IRF-1 gene variations influence IgE regulation and atopy.

Michaela Schedel, Leonardo A Pinto, Bianca Schaub, Philip Rosenstiel, Dmitry Cherkasov, Lisa Cameron, Norman Klopp, Thomas Illig, Christian Vogelberg, Stephan K Weiland, Erika von Mutius, Michael Lohoff, Michael Kabesch
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American journal of respiratory and critical care medicine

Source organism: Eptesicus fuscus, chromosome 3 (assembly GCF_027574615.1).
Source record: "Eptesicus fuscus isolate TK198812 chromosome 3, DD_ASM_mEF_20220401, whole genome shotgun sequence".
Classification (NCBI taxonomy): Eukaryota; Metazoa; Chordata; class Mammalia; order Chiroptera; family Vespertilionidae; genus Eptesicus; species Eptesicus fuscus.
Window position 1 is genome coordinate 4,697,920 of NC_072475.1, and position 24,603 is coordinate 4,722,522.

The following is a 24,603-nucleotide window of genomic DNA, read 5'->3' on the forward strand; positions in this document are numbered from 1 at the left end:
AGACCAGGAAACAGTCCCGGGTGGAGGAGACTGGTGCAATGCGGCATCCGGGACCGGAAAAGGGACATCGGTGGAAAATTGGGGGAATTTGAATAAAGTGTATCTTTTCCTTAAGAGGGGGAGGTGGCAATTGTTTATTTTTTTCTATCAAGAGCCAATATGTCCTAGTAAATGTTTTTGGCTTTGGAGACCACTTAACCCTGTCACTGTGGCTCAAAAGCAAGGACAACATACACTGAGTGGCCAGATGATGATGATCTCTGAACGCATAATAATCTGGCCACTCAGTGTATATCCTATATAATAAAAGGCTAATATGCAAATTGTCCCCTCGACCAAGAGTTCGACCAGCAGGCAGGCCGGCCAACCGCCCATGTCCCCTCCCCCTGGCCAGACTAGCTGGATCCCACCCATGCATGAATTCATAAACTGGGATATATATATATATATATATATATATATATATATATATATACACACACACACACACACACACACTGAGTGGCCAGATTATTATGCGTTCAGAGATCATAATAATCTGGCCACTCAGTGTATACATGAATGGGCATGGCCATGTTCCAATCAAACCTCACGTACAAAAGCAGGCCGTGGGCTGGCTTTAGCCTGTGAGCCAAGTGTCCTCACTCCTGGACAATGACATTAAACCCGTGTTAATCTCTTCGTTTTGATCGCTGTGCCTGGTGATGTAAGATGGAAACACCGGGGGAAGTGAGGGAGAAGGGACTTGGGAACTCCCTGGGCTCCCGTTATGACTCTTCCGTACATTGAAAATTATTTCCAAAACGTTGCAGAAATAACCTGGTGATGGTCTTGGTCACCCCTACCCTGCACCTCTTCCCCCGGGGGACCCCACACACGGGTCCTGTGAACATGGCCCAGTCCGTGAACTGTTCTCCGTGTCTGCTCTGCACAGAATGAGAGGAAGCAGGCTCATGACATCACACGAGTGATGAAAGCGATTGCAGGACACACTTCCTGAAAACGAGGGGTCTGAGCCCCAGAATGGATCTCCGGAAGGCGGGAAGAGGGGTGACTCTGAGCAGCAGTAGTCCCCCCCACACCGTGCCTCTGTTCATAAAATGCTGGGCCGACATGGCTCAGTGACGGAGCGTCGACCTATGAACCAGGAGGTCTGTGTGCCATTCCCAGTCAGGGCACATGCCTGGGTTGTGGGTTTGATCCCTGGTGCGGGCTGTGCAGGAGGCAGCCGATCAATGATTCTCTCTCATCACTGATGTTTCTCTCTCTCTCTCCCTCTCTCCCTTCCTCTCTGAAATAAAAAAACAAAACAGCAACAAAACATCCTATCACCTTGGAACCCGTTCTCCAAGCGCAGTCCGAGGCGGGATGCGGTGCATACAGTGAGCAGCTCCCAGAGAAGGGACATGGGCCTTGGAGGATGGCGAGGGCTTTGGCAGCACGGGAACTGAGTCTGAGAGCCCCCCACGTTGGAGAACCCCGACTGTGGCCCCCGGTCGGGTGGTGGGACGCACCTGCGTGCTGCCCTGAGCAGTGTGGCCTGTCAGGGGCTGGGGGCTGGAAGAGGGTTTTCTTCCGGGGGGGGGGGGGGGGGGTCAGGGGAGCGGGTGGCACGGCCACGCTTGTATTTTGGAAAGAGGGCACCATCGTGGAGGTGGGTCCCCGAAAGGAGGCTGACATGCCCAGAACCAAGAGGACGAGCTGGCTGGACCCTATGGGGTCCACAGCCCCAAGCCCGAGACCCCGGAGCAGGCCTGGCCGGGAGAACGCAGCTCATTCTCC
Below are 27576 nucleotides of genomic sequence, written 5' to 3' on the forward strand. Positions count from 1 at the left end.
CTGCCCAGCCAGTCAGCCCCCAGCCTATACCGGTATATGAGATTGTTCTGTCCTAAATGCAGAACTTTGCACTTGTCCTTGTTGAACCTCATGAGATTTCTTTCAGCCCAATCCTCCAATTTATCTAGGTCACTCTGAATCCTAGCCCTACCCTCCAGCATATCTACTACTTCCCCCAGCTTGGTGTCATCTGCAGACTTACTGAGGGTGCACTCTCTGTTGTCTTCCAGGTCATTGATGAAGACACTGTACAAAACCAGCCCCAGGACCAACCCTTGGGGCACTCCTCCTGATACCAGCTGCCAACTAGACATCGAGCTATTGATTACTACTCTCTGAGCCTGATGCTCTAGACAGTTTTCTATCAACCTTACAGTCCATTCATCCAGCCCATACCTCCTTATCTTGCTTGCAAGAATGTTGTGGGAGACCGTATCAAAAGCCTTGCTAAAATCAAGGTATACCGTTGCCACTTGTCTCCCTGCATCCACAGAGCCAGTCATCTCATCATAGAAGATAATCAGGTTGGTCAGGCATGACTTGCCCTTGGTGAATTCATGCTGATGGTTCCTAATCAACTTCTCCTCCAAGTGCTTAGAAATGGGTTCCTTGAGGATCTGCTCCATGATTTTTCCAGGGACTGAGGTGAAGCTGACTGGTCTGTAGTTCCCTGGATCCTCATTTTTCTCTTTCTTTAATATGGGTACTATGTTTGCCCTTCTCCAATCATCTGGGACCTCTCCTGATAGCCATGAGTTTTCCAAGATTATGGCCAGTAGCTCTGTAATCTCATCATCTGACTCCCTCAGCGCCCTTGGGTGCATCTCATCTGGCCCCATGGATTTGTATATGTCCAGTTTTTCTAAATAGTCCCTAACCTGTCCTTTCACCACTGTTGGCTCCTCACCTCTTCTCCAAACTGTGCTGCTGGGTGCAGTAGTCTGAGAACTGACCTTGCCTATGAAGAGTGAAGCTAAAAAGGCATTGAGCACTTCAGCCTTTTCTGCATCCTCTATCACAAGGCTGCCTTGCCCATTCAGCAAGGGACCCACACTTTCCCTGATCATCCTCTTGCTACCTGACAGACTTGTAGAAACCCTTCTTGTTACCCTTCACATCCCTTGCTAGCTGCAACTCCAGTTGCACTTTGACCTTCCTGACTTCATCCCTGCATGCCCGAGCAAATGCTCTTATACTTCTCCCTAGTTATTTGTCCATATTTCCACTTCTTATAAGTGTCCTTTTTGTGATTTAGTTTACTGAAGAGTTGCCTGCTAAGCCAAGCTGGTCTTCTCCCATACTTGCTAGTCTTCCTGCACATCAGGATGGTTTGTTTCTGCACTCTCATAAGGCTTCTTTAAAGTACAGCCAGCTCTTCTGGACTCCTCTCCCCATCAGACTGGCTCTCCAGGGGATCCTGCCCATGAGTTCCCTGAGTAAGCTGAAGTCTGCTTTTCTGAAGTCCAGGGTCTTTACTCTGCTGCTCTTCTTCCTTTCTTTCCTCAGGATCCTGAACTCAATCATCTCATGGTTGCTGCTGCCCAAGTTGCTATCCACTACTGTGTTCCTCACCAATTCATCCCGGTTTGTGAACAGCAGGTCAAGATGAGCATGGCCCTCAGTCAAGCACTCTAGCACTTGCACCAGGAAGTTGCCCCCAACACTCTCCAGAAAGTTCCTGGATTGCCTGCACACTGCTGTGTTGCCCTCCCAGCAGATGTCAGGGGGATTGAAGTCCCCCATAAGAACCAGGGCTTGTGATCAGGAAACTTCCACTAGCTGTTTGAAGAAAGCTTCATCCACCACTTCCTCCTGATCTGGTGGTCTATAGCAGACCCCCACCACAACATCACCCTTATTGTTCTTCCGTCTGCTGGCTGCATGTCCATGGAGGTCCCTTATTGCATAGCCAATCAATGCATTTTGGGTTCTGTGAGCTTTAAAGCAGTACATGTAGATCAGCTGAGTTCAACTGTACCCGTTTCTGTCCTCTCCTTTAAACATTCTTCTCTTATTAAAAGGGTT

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The development of atopic diseases is characterized by skewed immune responses to common allergens. Only recently, interferons have been identified to play a crucial role in these mechanisms.Because interferon regulatory factor (IRF)-1 is critical for interferon expression, we tested the hypotheses that genetic changes in this essential transcription factor may have consequences for the development of atopy.The IRF-1 gene locus was resequenced in 80 human chromosomes. Association and haplotype analyses were performed in a cross-sectional study population of German children from Dresden (n = 1,940), and results were replicated in a second population sample from Munich (n = 1,159), both part of the ISAAC (International Study of Asthma and Allergy in Childhood) phase II. Promoter polymorphism effects were studied using electrophoretic mobility shift assay and colorimetric binding assays. Allele-specific IRF-1 gene expression was studied in vitro using luciferase reporter assays, whereas we assessed ex vivo expression of IRF-1 by real-time polymerase chain reaction and IFN-gamma protein by Luminex technology (Bio-Rad, Hercules, CA). Statistical analyses were performed using SAS/Genetics (SAS 9.1.3; SAS Institute, Cary, NC).By resequencing, 49 polymorphisms were identified within the IRF-1 gene. Four blocks containing 11 polymorphisms were significantly associated with atopy, total IgE levels, or specific IgE levels in both populations (P < 0.05). Two polymorphisms changed transcription factor binding of nuclear factor (NF)-kappaB and EGR1 (early growth response 1) to the IRF-1 promoter, altered gene expression in vitro (P = 0.0004), and altered IRF-1 mRNA and IFN-gamma protein expression ex vivo.Our results suggest that functionally relevant IRF-1 polymorphisms influence atopy risk, potentially by altering transcription factor binding, IRF-1 gene expression, and IFN-gamma regulation.